“The area is precisely related to the Asian-American people and the interests and concerns about common cultural institutions that have been built over the years, as well as common political concerns including growing hatred of Asia, the need for culturally sensitive services … it connects really. “the whole of the San Gabriel Valley put together,” said Cha Vang, deputy director of the AAPIs For Civic Empowerment Education Fund. “This is a community of interests whose entirety is very important.”
The Commission is also facing a well-organized effort to create congressional districts with a sizeable gay and lesbian population.
“California has been a leader in using redistribution to empower LGBTQ communities since the 1970s,” said Samuel Garrett-Pate, spokesman for Equality California.
He referred to lobbying that led to the historic election of Harvey Milk to the San Francisco Board of Supervisors, as well as the creation of a city council neighborhood in San Diego that has been the launch pad for LGBTQ politicians, including Senate President Pro Tem Toni Atkins and San Diego Mayor Todd Gloria .
Now Equality California and others are working on the country’s most aggressive efforts to create a voice for LGBTQ communities in Congress.
Garrett-Godfather said they were happy with the San Francisco and West Hollywood counties in the map designs but were concerned about the fragmentation of LGBTQ communities in San Diego, Sacramento, the Coachella Valley, and especially Long Beach and nearby Orange County beach towns.
“We’re not just focusing on fair and equitable cards for the LGBTQ community at the expense of others,” said Garrett-Godfather, noting that the majority of California’s LGBTQ community are colored people. “I’m not saying it’s easy, but that’s the hard work the Commission is committed to.”
Geography is also controversial. Napa Counties, Fullerton, and Sacramento residents are among those outraged at the division of their neighborhoods into separate congressional districts.
“It’s an arbitrary line in the middle,” said Democratic advisor Roger Salazar of the draft map proposal for the state capital. “Most of the time you see these lines drawn to follow a geographic formation or city limits. He didn’t do either. “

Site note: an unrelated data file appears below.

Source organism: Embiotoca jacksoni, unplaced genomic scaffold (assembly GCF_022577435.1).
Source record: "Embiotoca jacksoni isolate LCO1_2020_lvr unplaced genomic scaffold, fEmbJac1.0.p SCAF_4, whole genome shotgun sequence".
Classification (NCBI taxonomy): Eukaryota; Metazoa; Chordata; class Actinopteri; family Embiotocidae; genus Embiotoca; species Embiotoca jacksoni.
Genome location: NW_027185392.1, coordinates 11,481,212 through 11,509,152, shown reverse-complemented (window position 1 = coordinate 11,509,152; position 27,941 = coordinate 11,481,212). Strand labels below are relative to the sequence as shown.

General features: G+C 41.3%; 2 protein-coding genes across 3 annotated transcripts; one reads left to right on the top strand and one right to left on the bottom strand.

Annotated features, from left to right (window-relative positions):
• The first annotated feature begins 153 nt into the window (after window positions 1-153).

Salazar, an adviser to MP Doris Matsui, whose district is Sacramento, put the split on the overburdening of the commission.
“Look, it was done in a bit of a rush towards the end of the day and the commission has confirmed that it would make some adjustments,” he said.
After the creation of equal-sized districts that did not disenfranchise minorities, the task of the commission was to prioritize the creation of contiguous districts, trying to respect the municipal boundaries and drawing geographically compact districts.
Politics – be it protecting incumbents or creating districts that favor a party – shouldn’t be a factor if the cards are finalized by December 27th. However, an analysis by the Public Policy Institute of California released Tuesday shows that the card drafts will attract 20 members of Congress to a district with a different incumbent. Congressmen do not have to live in their district, but voters often prefer to live.
There is also widespread speculation that some public feedback is motivated by partisan goals, such as helping elected officials at risk.
Other geographic debates seem to be fueled by a more personal rivalry, such as the dissatisfaction of the San Fernando Valley residents with lump-sum residents of Santa Monica.
“You don’t want to be with us. We don’t really want to be with them, ”Stuart Waldman, president of Valley Industry Commerce Assn., Told commissioners on Wednesday before suggesting ways to separate the city from a district that includes parts of the Valley.